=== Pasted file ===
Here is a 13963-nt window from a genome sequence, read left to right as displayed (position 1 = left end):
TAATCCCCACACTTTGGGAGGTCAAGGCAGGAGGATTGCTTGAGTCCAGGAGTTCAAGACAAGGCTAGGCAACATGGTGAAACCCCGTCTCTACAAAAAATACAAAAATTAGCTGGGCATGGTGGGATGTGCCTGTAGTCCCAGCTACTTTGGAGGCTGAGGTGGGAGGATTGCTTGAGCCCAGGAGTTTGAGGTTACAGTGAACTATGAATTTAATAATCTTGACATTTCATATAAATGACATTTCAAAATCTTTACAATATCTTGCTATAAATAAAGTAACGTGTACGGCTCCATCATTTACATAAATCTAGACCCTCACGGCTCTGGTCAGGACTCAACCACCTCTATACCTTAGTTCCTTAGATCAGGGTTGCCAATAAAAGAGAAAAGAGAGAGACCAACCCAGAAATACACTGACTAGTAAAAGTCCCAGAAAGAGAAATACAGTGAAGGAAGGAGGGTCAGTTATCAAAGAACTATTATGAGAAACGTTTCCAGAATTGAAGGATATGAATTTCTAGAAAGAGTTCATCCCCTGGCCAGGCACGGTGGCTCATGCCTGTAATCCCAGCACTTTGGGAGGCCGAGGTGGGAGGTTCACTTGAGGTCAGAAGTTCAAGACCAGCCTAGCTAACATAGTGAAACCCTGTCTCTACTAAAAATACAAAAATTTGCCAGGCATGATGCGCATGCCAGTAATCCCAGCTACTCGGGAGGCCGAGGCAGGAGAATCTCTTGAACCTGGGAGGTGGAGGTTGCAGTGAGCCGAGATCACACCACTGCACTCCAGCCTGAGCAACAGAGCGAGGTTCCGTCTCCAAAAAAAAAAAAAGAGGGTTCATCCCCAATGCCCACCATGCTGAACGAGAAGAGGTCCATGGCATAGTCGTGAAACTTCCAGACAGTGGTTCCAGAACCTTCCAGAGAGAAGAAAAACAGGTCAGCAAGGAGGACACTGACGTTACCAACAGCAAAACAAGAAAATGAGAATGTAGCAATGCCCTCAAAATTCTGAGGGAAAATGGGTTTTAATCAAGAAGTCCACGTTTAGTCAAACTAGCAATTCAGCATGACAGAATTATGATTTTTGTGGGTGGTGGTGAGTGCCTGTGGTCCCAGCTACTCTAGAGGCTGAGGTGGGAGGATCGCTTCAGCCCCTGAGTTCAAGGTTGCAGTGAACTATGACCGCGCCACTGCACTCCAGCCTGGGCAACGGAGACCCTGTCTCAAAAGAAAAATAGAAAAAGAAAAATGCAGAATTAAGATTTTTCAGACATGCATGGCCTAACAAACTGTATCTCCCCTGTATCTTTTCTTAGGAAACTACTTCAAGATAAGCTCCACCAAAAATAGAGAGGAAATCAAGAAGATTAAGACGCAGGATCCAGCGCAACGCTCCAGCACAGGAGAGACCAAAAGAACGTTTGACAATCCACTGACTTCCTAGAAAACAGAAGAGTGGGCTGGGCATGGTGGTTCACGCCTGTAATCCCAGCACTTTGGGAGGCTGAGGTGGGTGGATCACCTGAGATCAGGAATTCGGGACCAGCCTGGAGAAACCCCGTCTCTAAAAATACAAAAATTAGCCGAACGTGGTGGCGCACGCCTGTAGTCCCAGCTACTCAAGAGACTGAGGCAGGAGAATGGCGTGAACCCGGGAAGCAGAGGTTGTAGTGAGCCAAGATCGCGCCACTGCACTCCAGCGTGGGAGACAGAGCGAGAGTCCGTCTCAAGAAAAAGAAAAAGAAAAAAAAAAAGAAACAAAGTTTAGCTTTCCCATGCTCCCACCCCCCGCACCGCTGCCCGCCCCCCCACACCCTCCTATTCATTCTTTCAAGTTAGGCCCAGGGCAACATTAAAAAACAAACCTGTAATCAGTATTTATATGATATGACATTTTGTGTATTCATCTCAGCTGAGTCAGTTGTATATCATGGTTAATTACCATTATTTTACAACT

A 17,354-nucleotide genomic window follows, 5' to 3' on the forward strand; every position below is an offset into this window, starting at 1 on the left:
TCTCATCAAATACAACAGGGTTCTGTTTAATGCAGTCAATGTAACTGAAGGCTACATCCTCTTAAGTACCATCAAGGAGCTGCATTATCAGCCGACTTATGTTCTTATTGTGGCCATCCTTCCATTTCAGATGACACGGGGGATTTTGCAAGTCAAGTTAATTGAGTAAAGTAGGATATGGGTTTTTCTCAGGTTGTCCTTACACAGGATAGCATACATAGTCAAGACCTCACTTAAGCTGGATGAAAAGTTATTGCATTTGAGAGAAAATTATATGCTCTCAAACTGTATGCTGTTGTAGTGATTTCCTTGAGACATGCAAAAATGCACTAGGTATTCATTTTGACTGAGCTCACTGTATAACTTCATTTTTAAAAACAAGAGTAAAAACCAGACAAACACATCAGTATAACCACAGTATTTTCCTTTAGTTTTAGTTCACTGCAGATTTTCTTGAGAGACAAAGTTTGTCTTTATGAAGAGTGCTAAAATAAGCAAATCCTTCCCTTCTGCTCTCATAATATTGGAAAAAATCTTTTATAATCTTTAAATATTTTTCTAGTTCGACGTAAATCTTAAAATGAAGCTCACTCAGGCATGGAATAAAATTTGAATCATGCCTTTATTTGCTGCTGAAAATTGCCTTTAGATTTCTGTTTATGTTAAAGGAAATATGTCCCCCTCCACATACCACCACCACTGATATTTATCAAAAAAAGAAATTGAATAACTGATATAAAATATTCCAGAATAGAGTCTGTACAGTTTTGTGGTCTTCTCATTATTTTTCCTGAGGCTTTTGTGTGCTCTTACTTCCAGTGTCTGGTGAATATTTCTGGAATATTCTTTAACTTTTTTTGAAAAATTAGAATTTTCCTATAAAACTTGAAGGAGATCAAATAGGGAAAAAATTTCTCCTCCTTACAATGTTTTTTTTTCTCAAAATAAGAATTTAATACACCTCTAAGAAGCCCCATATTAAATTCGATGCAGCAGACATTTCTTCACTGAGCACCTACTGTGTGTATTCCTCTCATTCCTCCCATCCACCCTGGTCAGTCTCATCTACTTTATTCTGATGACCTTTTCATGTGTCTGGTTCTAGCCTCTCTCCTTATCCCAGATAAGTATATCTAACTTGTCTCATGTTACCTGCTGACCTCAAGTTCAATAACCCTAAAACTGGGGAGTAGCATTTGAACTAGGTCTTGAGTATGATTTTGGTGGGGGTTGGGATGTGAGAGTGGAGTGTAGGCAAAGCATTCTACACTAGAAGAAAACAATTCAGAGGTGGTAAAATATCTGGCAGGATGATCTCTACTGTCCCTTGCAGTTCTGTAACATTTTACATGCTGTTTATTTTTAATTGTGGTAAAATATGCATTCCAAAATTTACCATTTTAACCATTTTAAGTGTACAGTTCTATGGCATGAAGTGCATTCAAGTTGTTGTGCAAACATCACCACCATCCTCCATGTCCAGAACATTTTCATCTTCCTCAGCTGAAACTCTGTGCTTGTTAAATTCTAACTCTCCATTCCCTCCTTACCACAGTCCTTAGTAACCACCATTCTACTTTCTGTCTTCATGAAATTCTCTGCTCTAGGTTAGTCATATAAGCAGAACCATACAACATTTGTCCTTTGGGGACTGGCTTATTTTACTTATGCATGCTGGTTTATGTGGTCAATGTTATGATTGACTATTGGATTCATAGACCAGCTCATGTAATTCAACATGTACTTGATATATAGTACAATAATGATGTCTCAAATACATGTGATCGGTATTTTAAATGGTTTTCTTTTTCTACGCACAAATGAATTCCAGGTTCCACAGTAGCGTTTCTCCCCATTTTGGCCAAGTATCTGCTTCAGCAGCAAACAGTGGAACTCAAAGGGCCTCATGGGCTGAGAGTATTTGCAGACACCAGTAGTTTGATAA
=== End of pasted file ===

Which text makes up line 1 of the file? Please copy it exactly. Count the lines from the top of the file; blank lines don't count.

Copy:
Here is a 13963-nt window from a genome sequence, read left to right as displayed (position 1 = left end):